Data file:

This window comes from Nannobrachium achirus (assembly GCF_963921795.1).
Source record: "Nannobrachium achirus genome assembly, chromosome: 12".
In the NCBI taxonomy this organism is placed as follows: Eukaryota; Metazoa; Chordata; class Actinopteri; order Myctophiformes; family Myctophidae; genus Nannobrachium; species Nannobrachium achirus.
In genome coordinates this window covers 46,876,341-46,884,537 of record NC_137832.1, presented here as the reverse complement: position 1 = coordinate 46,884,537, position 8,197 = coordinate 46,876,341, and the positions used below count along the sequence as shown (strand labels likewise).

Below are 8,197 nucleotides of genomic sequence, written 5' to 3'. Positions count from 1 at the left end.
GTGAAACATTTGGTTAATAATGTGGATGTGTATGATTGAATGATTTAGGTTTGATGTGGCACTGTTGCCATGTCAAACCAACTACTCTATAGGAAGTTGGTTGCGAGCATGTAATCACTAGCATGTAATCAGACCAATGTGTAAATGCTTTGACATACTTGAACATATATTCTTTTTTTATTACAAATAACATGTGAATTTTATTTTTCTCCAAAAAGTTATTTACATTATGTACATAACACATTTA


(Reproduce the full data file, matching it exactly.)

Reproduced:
This window comes from Nannobrachium achirus (assembly GCF_963921795.1).
Source record: "Nannobrachium achirus genome assembly, chromosome: 12".
In the NCBI taxonomy this organism is placed as follows: Eukaryota; Metazoa; Chordata; class Actinopteri; order Myctophiformes; family Myctophidae; genus Nannobrachium; species Nannobrachium achirus.
In genome coordinates this window covers 46,876,341-46,884,537 of record NC_137832.1, presented here as the reverse complement: position 1 = coordinate 46,884,537, position 8,197 = coordinate 46,876,341, and the positions used below count along the sequence as shown (strand labels likewise).

Below are 8,197 nucleotides of genomic sequence, written 5' to 3'. Positions count from 1 at the left end.
GTGAAACATTTGGTTAATAATGTGGATGTGTATGATTGAATGATTTAGGTTTGATGTGGCACTGTTGCCATGTCAAACCAACTACTCTATAGGAAGTTGGTTGCGAGCATGTAATCACTAGCATGTAATCAGACCAATGTGTAAATGCTTTGACATACTTGAACATATATTCTTTTTTTATTACAAATAACATGTGAATTTTATTTTTCTCCAAAAAGTTATTTACATTATGTACATAACACATTTA